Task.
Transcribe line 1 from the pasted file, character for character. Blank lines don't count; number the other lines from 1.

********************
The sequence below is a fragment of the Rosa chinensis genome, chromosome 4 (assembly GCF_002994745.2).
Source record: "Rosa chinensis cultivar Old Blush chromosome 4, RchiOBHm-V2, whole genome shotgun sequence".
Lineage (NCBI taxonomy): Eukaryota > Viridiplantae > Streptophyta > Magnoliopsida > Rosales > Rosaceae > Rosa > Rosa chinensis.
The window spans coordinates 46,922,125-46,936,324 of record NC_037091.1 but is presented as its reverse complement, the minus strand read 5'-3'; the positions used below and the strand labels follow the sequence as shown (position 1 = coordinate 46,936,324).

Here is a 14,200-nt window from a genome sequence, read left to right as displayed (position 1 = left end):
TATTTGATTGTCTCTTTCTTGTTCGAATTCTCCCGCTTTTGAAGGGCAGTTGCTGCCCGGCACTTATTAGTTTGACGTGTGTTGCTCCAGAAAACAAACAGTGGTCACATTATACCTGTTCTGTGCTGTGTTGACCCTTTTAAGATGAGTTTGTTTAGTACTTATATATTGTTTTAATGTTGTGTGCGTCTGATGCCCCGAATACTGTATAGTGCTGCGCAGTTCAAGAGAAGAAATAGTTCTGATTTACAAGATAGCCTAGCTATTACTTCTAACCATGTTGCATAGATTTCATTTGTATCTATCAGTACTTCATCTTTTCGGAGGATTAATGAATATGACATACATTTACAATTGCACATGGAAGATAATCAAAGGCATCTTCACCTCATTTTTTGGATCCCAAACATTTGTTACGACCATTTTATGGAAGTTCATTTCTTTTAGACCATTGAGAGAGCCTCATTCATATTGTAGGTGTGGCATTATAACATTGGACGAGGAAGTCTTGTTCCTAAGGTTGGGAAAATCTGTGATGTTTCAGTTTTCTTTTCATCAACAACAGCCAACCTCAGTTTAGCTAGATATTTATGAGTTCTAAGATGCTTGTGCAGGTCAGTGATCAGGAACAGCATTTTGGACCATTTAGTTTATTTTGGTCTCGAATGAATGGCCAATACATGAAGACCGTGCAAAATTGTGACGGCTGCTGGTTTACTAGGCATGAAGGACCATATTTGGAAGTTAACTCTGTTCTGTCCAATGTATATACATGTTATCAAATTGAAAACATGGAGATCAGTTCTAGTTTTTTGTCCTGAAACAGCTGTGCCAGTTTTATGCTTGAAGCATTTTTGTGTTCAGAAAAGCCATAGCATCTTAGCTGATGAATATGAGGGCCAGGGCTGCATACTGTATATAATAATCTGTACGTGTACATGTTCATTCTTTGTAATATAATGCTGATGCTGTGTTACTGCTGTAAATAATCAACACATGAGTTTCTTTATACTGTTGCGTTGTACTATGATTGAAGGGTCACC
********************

The sequence below is a fragment of the Rosa chinensis genome, chromosome 4 (assembly GCF_002994745.2).